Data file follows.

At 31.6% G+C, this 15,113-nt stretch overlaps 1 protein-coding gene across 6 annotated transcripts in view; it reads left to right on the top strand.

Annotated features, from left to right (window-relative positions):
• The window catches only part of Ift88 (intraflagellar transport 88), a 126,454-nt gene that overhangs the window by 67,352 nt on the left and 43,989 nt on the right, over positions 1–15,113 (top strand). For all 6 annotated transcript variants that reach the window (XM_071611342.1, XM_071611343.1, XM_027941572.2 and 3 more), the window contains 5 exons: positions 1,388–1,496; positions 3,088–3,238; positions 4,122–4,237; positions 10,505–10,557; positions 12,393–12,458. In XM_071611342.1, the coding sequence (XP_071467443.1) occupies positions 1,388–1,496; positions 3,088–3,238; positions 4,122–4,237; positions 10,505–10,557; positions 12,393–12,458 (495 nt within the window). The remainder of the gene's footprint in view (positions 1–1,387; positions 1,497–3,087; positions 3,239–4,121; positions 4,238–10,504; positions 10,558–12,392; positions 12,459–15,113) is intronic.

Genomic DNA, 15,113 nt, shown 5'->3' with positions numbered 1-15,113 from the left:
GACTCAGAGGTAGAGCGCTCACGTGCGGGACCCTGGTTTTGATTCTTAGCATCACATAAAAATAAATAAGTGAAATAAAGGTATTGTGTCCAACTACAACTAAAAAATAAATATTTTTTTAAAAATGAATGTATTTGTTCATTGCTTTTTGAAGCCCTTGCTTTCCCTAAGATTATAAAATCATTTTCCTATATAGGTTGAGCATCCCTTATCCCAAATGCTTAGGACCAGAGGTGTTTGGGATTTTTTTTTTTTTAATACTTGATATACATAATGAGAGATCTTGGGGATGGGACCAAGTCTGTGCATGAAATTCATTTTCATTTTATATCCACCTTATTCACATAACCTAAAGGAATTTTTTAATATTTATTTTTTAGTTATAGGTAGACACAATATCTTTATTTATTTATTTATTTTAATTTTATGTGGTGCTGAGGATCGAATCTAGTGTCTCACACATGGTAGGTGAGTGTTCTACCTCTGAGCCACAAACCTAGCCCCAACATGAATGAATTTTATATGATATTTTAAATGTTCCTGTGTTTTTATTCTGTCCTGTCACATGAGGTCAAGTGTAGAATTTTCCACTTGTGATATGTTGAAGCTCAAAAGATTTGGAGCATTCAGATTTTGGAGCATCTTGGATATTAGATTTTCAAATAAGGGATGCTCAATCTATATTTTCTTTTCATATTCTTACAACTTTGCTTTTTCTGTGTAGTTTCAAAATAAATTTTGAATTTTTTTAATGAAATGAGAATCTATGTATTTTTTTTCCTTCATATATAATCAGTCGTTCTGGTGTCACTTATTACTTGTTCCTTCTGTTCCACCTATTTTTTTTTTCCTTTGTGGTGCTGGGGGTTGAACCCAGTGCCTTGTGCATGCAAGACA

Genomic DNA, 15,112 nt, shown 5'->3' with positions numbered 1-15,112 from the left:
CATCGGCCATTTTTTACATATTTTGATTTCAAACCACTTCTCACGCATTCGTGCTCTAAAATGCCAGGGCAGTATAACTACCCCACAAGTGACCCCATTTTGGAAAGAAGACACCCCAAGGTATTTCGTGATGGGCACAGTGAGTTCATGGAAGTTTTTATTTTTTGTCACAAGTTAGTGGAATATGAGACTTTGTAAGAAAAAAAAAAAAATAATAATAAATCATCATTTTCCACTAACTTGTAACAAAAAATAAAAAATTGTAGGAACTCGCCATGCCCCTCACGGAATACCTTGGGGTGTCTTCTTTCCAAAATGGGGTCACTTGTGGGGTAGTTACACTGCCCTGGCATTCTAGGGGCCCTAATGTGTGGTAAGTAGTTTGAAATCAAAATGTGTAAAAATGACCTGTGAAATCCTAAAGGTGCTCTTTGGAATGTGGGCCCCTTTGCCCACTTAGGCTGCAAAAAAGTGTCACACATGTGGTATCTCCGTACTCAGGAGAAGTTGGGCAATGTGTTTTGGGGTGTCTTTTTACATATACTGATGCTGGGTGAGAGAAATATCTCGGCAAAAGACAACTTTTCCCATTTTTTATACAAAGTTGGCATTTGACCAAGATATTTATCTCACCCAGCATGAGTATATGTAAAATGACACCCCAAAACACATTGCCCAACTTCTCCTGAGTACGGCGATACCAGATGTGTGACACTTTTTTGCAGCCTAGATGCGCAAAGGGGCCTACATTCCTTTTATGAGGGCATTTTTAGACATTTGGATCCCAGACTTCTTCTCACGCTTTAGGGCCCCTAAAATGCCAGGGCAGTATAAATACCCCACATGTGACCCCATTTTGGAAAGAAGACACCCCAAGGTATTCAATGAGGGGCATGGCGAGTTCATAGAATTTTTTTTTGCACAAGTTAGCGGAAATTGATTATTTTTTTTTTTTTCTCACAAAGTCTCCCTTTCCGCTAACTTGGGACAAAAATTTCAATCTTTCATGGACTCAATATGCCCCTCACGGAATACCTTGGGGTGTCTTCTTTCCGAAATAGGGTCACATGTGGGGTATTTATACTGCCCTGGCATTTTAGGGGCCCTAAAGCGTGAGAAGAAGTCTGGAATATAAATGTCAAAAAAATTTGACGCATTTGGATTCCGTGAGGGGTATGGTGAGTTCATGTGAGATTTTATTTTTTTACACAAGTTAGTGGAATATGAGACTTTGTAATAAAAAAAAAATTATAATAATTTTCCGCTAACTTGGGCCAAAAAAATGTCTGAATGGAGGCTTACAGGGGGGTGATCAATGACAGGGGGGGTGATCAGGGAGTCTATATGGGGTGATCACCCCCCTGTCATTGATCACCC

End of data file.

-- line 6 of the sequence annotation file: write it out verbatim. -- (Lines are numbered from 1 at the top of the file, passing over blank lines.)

Genomic DNA, 15,112 nt, shown 5'->3' with positions numbered 1-15,112 from the left: